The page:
Entering the Lee Smith Mine underground mine through a portal reminds me of how science programs render falling through a wormhole. Because I’ve never been in a working underground mine, my mind races to create a reference, and relating the experience to an animation is as close as I can get to real life. What follows is other-worldly.
As the editor of Mining Quarterly just a few months into the job, I need to get comfortable with getting out of my comfort zone. Newsgathering for a mining magazine means visiting far-flung mine sites, some on the surface and some below — in deep, dark confined spaces.
My husband is John Featherston, a senior mining engineer for Small Mine Development at a mine in the Jerritt Canyon Gold complex. He insists on being the first person to take me underground. I accept, of course, because I liked the idea of being able to try out the experience in the company of the man I trust most, in territory that can unnerve even the sturdiest characters.
“We’ve had guys walk out and say, ‘Take me home,” John says.
In an office building at the bottom of a pit, at an elevation of 6,833 feet in the Independence Mountains about 50 miles north of Elko, John ensures I have the appropriate safety gear, including hardhat, earplugs, safety glasses, boots and a belt with a W65 self-rescuer, a device that converts carbon monoxide to carbon dioxide to breathe in case of a fire.
A last task is to take matching brass tags with a number that correspond to my name in a visitor log, hang one on a board indicating I would be underground, and place one in my pocket. Brassing in and out is an age-old mining technique that allows anyone to know by glancing at the board who is in the mine if there is an emergency.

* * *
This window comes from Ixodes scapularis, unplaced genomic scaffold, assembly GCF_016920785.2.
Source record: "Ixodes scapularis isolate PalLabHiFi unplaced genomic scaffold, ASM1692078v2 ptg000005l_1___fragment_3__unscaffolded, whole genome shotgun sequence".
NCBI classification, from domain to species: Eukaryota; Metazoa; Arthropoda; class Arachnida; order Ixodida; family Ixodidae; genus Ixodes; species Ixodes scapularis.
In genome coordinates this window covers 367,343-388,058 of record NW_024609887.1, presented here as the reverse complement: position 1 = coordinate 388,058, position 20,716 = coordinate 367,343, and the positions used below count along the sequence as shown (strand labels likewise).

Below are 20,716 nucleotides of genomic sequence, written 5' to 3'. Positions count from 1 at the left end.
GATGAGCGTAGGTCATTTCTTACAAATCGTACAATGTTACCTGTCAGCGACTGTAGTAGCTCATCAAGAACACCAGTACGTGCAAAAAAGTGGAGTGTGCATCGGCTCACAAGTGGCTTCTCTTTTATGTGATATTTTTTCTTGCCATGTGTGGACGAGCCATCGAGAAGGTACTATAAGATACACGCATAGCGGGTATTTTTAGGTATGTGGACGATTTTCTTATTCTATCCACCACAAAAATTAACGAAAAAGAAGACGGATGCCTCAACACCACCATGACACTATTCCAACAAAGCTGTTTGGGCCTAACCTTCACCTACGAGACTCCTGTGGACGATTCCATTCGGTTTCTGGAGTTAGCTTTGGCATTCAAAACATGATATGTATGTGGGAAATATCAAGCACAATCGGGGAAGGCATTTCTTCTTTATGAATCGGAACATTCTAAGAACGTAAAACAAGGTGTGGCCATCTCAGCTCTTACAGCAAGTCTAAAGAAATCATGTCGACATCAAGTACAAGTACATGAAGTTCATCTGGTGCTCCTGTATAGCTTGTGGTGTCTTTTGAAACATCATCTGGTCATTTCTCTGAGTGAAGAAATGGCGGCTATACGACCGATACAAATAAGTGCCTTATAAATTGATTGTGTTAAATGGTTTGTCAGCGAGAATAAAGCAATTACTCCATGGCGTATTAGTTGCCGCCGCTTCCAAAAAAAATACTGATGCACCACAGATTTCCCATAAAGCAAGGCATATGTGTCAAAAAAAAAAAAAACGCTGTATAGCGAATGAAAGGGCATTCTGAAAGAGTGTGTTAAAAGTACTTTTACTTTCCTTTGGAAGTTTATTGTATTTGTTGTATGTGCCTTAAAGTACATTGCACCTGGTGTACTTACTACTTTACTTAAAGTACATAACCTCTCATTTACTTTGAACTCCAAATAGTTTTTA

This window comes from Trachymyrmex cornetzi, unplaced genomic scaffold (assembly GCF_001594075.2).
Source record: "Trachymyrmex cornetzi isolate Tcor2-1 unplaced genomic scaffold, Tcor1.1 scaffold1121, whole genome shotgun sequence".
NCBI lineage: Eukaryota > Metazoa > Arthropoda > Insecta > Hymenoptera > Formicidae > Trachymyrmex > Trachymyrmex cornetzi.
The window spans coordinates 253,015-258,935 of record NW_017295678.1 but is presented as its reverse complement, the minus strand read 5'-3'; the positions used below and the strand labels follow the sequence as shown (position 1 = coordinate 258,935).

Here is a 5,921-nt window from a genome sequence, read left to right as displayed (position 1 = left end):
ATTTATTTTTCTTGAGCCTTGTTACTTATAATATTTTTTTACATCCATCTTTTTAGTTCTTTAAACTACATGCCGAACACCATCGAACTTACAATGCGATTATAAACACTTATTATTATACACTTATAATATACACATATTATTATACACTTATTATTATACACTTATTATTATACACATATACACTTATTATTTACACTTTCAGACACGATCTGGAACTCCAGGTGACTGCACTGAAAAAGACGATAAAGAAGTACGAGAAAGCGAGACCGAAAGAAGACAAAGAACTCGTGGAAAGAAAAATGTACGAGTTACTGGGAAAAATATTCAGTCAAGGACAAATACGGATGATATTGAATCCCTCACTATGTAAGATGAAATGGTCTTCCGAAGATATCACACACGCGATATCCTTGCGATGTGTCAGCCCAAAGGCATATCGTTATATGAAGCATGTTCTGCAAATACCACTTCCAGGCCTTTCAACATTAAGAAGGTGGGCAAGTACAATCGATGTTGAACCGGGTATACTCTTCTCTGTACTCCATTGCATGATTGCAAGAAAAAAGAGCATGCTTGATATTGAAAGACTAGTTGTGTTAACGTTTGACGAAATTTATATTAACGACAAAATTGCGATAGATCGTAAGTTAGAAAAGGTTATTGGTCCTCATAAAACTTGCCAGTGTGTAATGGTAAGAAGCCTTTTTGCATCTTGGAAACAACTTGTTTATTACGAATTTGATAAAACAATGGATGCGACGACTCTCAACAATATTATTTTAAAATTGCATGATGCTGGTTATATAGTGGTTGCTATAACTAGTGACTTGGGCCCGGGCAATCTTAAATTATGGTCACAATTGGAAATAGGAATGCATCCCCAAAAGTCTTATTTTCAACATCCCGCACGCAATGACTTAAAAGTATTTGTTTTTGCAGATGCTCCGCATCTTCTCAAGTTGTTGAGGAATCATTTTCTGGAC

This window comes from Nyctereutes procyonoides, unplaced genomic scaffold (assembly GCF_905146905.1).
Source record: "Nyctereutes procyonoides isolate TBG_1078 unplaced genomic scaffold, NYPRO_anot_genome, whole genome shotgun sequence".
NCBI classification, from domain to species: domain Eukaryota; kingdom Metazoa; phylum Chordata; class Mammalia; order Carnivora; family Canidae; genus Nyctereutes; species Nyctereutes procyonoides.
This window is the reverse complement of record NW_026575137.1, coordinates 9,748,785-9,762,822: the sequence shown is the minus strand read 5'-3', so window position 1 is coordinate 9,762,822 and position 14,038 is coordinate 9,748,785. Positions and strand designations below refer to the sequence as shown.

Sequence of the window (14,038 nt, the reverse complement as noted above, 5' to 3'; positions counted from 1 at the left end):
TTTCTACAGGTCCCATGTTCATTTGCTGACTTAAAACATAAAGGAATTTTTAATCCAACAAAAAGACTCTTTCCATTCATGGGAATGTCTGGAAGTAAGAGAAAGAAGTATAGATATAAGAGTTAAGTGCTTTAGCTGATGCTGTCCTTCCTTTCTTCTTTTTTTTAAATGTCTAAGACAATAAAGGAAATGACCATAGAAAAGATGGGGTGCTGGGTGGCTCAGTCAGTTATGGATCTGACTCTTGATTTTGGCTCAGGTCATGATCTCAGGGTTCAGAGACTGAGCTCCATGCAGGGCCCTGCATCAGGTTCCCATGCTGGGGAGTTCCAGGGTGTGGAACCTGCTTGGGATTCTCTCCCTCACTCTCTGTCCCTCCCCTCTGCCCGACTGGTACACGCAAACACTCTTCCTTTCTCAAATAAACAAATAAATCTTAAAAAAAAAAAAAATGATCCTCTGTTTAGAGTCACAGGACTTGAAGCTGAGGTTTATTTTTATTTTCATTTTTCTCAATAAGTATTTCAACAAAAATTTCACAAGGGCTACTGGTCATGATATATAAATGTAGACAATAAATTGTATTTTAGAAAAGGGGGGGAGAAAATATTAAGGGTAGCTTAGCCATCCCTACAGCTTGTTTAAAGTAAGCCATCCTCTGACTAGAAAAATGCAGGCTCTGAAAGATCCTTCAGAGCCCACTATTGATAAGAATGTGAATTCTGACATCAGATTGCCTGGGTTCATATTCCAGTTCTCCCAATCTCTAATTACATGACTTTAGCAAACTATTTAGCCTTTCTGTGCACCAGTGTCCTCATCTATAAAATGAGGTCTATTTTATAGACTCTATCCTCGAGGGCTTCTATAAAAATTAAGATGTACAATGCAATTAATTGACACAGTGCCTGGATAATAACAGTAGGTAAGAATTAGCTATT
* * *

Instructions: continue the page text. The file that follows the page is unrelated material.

“The mine’s huge,” John says before we go under. “You’ll see in some areas from one to another, it’s upwards of a mile.”
With miles of drift reaching depths of 1,100 feet below the surface, the mine might be huge, but the portal is an about 17-foot-high by 15-foot-wide opening. The entrance sits at the base of an about 250-foot rock face. Once inside, a sense of total dependence on John as my guide and on our modified New Holland tractor as our ride comes over me, along with the darkness.
The ash-colored carbonaceous limestone ribs and back of the drift absorb the beams from the headlights and headlamps, our only sources of light. They narrowly illuminate the surrounding hardrock, bedecked with cow-panel-like screens held up by salad-plate-size bolts, plaster-like shotcrete and concrete backfill. Above, utility pipes and an almost never-ending slithering, shivering vent bag made of brattice cloth pipes in fresh air.
In the absence of clear sight, my other senses kick in. Wind blows in my face, and the temperature and humidity change slightly with almost every turn. I hear constant radio communication, the knock of sump pumps, whir of fans and roar of engines as we rumble along. Smells like that of sulfur, ammonia, wet soil, drill oil and extinguished fireworks fill my nostrils.